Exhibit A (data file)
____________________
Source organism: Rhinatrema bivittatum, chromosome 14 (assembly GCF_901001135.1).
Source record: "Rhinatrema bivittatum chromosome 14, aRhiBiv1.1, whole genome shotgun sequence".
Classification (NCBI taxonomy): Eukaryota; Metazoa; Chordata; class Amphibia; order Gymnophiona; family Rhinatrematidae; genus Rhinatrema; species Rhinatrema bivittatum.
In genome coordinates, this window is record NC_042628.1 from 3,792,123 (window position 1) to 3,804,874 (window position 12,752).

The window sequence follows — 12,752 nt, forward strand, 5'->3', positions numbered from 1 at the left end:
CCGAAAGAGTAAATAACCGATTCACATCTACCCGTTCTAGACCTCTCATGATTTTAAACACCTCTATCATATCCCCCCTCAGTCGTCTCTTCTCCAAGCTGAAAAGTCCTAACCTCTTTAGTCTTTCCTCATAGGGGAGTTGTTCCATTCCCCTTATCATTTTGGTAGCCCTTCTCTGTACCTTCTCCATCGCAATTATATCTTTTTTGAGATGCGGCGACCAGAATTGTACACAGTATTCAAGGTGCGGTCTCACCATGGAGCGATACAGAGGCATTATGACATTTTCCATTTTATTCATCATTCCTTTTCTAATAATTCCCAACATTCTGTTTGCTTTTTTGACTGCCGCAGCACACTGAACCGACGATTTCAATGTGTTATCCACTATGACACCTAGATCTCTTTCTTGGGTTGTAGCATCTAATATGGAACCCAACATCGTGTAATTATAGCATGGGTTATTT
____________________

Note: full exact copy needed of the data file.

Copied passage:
Source organism: Rhinatrema bivittatum, chromosome 14 (assembly GCF_901001135.1).
Source record: "Rhinatrema bivittatum chromosome 14, aRhiBiv1.1, whole genome shotgun sequence".
Classification (NCBI taxonomy): Eukaryota; Metazoa; Chordata; class Amphibia; order Gymnophiona; family Rhinatrematidae; genus Rhinatrema; species Rhinatrema bivittatum.
In genome coordinates, this window is record NC_042628.1 from 3,792,123 (window position 1) to 3,804,874 (window position 12,752).

The window sequence follows — 12,752 nt, forward strand, 5'->3', positions numbered from 1 at the left end:
CCGAAAGAGTAAATAACCGATTCACATCTACCCGTTCTAGACCTCTCATGATTTTAAACACCTCTATCATATCCCCCCTCAGTCGTCTCTTCTCCAAGCTGAAAAGTCCTAACCTCTTTAGTCTTTCCTCATAGGGGAGTTGTTCCATTCCCCTTATCATTTTGGTAGCCCTTCTCTGTACCTTCTCCATCGCAATTATATCTTTTTTGAGATGCGGCGACCAGAATTGTACACAGTATTCAAGGTGCGGTCTCACCATGGAGCGATACAGAGGCATTATGACATTTTCCATTTTATTCATCATTCCTTTTCTAATAATTCCCAACATTCTGTTTGCTTTTTTGACTGCCGCAGCACACTGAACCGACGATTTCAATGTGTTATCCACTATGACACCTAGATCTCTTTCTTGGGTTGTAGCATCTAATATGGAACCCAACATCGTGTAATTATAGCATGGGTTATTT